Embracing Rootedness and Radical Genealogy The legacy of relationships can be a blunt instrument for change
by Aurora Levins Morales, From Medicine Stories: History, Culture and the Politics of Integrity (South End Press, 1998)
Raícism—from raíces or roots—is the practice of rooting ourselves in the real, concrete histories of our people: our families, our local communities, our ethnic communities. It is radical genealogy, history made personal. It is a keeping of accounts. Its intent is to pierce the immense, mind-deadening denial that permeates daily life, that drowns our deepest grief and horror about the founding and ongoing atrocities of racism, class, and patriarchy in endless chatter about trivialities. Oppression buries the actual lives of real and contradictory people in the crude generalizations of bigotry and punishes us for not matching the caricature, refusing all evidence of who we actually are in defiance of its tidy categories. It is a blunt instrument, used for bashing not only our dangerous complexities, but also the ancient and permanent fact of our involvement with each other.
Raícism, or rootedness, is the choice to bear witness to our specific, contradictory historical identities in relationship to one another. It is an accounting of the debts and assets we have inherited, and acknowledging the precise nature of that inheritance is an act of spiritual and political integrity.
I grew up on stories of my mother's barrio childhood in Spanish Harlem and the Bronx, of near starvation in the early years of the Depression, of my grandmother's single dress. It was not until I went to the small Puerto Rican town of Toa Alta and examined the parish registers that I discovered five generations of slave-holding ancestors among the petty landed gentry of northeast Puerto Rico. A handful of families held political and economic power, married their children to each other, and consolidated their wealth with the purchase of enslaved human beings. I remember the feelings, as this reality dawned on me, of shame, but also of excitement. Over the years I had found peasants, small farmers, revolutionaries in my family tree. This was the thing I had not wanted to find. If I could figure out how to face it and consciously carry it, how to transform shame and denial into wholeness, perhaps I could find a way out of the numbness of privilege, not only for myself, but also for the people I worked with in classes and workshops who came asking to learn.
So that day I wrote down the name of each and every slave held by my ancestors. I have used my own family history to break silence: to acknowledge publicly and repeatedly my family debt to their coerced labor, to expose and reject family mythology about our "kind" treatment of slaves as a step in challenging the generalized myth of kind slavery in Puerto Rico, and to decide that although none of these people had chosen me as a descendant, I owed them the respect one gives to ancestors because their labor had made it possible for my forebears to grow up and thrive. I have also made it my responsibility to make African people visible in every discussion of Puerto Rican history in which I participate.
Taking full responsibility for this legacy of relationships is empowering and radical. Guilt and denial and the defensive pull to avoid blame require immense amounts of energy and are profoundly immobilizing. Giving them up can be a great relief. Deciding that we are in fact accountable frees us to act. Acknowledging our ancestors' participation in the oppression of others (and this is ultimately true of everyone if you really dig) and deciding to balance the accounts on their behalf leads to greater integrity and less shame; less self-righteousness and more righteousness, humility, and compassion; and a sense of proportion.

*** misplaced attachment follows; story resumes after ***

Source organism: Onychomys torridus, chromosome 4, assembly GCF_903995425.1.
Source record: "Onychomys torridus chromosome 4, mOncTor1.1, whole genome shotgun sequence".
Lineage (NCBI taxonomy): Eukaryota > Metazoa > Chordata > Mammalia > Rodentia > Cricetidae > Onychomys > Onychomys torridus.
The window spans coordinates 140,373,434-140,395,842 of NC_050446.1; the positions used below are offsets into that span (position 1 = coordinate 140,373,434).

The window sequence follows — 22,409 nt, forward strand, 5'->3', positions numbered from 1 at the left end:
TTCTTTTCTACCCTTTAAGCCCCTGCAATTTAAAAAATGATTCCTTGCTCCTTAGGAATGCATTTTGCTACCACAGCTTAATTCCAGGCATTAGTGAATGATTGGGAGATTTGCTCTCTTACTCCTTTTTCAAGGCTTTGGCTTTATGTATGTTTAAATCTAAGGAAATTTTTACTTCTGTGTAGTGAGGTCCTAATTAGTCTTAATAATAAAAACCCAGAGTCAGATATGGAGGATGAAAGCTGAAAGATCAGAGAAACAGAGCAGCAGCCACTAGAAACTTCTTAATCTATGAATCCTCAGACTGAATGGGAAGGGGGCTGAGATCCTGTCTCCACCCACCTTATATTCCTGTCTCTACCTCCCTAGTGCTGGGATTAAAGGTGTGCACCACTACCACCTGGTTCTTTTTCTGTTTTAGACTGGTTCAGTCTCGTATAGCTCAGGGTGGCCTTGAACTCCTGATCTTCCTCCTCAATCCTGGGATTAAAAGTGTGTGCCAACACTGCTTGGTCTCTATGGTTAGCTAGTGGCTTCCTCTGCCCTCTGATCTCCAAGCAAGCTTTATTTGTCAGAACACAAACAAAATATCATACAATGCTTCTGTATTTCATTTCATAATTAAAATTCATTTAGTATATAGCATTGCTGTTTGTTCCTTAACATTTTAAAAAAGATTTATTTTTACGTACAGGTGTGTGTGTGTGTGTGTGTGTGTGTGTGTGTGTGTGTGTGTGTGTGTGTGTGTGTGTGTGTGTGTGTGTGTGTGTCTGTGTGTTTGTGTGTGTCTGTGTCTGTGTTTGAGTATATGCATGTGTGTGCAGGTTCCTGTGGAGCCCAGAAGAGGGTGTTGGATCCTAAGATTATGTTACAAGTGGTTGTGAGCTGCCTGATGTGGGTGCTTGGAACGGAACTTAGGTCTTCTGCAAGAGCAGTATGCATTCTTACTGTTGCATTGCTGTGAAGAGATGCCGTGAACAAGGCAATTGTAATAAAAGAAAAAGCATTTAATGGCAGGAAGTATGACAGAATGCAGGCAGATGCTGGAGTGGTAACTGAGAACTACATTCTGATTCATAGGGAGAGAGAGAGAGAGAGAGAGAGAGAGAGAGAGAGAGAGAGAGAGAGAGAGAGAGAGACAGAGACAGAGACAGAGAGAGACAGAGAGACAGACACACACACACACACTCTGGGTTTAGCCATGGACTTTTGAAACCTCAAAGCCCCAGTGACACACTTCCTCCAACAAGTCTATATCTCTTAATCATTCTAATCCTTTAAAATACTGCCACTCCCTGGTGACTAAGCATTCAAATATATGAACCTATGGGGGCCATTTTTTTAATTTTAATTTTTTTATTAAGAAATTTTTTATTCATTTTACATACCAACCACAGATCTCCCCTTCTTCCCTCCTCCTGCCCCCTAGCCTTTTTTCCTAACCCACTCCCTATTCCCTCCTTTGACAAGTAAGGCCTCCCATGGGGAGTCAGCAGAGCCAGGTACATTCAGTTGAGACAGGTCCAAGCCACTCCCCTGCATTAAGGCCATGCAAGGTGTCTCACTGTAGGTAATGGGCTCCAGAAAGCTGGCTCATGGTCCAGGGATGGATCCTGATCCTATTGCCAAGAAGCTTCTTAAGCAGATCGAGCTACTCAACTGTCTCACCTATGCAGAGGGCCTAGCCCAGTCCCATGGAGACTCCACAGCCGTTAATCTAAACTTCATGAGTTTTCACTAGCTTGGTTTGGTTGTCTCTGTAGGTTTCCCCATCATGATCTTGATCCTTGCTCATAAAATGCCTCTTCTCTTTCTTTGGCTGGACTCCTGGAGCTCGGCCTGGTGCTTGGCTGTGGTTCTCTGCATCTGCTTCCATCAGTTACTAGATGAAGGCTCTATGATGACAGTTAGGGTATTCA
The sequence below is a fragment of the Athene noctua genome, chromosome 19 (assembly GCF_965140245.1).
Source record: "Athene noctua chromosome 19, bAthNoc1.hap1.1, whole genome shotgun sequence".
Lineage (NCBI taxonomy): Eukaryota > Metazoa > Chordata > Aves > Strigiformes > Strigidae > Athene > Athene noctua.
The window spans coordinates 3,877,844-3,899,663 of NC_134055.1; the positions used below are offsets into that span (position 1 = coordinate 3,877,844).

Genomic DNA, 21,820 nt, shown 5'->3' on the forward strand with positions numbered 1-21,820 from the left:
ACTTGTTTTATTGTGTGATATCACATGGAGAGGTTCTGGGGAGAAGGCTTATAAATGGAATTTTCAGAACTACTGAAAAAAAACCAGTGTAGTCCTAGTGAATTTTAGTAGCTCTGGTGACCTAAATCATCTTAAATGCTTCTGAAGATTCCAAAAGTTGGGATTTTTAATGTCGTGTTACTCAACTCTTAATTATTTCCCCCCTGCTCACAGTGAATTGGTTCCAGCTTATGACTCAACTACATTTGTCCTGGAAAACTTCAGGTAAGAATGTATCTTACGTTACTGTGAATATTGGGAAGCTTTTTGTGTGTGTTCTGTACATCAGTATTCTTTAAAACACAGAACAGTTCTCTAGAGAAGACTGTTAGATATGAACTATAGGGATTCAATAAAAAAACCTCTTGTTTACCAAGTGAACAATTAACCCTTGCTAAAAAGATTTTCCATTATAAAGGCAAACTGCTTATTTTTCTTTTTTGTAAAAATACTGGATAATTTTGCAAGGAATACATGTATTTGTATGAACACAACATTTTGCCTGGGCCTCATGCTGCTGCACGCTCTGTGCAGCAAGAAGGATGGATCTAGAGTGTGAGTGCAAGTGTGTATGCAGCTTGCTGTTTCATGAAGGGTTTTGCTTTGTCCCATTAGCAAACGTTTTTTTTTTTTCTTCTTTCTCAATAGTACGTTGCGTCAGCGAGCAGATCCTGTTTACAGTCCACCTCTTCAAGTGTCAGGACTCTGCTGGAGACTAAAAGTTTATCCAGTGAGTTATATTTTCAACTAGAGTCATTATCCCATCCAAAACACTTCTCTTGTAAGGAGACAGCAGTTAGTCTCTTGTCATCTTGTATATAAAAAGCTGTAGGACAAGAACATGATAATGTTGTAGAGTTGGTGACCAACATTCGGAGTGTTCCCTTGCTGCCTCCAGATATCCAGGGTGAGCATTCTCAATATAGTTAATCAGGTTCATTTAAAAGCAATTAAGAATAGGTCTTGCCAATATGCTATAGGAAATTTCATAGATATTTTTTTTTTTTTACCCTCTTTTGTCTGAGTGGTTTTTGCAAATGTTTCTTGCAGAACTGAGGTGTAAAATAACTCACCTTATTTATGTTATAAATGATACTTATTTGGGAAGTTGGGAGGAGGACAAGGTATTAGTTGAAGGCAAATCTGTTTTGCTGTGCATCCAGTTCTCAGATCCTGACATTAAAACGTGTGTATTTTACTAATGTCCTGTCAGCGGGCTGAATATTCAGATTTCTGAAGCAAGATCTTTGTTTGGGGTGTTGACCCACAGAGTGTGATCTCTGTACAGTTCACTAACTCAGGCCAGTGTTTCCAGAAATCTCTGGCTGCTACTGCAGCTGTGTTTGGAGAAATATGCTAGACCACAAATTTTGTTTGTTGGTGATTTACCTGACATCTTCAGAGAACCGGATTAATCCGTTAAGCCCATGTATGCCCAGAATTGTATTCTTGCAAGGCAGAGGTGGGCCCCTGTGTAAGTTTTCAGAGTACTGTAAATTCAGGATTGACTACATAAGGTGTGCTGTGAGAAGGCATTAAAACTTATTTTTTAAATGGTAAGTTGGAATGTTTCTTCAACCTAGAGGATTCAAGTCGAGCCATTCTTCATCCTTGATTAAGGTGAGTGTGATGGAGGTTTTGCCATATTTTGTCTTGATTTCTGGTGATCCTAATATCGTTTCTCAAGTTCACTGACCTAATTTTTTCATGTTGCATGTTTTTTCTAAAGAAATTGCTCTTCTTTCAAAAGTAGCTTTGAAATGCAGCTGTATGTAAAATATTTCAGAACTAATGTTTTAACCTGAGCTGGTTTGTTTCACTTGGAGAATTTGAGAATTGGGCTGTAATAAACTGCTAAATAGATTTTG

At the same time, uncovering the credit side of the accounts, not the suffering but the solidarity, persistence, love, hard work, creativity, and soul of our forebears, is also an obligation. We are responsible for carrying that forward into our own time and for calling on our kin to do likewise. For people committed to liberation to claim descent from the perpetrators is a renewal of faith in human beings. If slavers, invaders, committers of genocide, inquisitors can beget abolitionists, resistance fighters, healers, community builders, then anyone can transform an inheritance of privilege or of victimization into something more fertile than either.
One of the rewards of discovering exactly who our people have been—and how and with whom they have lived—is the possibility of unimagined kinship. My Jewish ancestors were settled in the Ukraine as a buffer against Turkish invasion, alongside German Mennonites brought in to teach formerly landless Jews about farming. At a talk in Wichita, Kansas, I was able to thank their descendants and claim a relationship between us, as Eastern European Jew and German Christian, other than that of genocidal anti-Semitism.
Mapping the specificity of our ethnicity also reveals hidden relationships. European Americans in this country need to find out in relationship to whom they became white. The answers will be very different for the descendants of a Scot from Iowa, an Irishwoman from Alabama, a New York Pole, a Louisiana French-Spanish Creole, a Texan with roots in 17th-century England and 19th-century Austria, and a Romanian Jew who settled in turn-of-the-century San Francisco. Questions about our place within the megastructures of racism become intimate and carry personality. It becomes possible to see the choices we make right now as extensions of those inherited ones, and to choose more courageously as a result.